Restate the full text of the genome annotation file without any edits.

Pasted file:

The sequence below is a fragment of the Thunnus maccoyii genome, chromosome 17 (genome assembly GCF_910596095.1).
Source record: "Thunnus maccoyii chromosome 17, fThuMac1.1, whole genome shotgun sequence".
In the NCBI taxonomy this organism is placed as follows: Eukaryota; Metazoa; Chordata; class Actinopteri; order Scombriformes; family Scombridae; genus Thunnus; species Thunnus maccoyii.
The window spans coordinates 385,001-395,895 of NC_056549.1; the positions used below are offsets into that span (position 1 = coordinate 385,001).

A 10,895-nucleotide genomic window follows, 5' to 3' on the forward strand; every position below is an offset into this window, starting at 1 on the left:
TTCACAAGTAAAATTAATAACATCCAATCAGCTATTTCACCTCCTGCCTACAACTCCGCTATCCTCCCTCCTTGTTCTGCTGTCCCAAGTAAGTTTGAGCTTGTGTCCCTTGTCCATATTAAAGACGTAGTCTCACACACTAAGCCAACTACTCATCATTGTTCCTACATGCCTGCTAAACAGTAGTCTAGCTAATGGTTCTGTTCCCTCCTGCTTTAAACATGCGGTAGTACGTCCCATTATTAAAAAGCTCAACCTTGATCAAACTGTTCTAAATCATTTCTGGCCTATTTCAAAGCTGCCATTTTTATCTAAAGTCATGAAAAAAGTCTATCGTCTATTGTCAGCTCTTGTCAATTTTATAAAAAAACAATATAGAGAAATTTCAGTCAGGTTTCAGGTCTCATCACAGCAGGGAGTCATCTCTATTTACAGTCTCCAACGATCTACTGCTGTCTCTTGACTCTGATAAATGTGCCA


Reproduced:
The sequence below is a fragment of the Thunnus maccoyii genome, chromosome 17 (genome assembly GCF_910596095.1).
Source record: "Thunnus maccoyii chromosome 17, fThuMac1.1, whole genome shotgun sequence".
In the NCBI taxonomy this organism is placed as follows: Eukaryota; Metazoa; Chordata; class Actinopteri; order Scombriformes; family Scombridae; genus Thunnus; species Thunnus maccoyii.
The window spans coordinates 385,001-395,895 of NC_056549.1; the positions used below are offsets into that span (position 1 = coordinate 385,001).

A 10,895-nucleotide genomic window follows, 5' to 3' on the forward strand; every position below is an offset into this window, starting at 1 on the left:
TTCACAAGTAAAATTAATAACATCCAATCAGCTATTTCACCTCCTGCCTACAACTCCGCTATCCTCCCTCCTTGTTCTGCTGTCCCAAGTAAGTTTGAGCTTGTGTCCCTTGTCCATATTAAAGACGTAGTCTCACACACTAAGCCAACTACTCATCATTGTTCCTACATGCCTGCTAAACAGTAGTCTAGCTAATGGTTCTGTTCCCTCCTGCTTTAAACATGCGGTAGTACGTCCCATTATTAAAAAGCTCAACCTTGATCAAACTGTTCTAAATCATTTCTGGCCTATTTCAAAGCTGCCATTTTTATCTAAAGTCATGAAAAAAGTCTATCGTCTATTGTCAGCTCTTGTCAATTTTATAAAAAAACAATATAGAGAAATTTCAGTCAGGTTTCAGGTCTCATCACAGCAGGGAGTCATCTCTATTTACAGTCTCCAACGATCTACTGCTGTCTCTTGACTCTGATAAATGTGCCA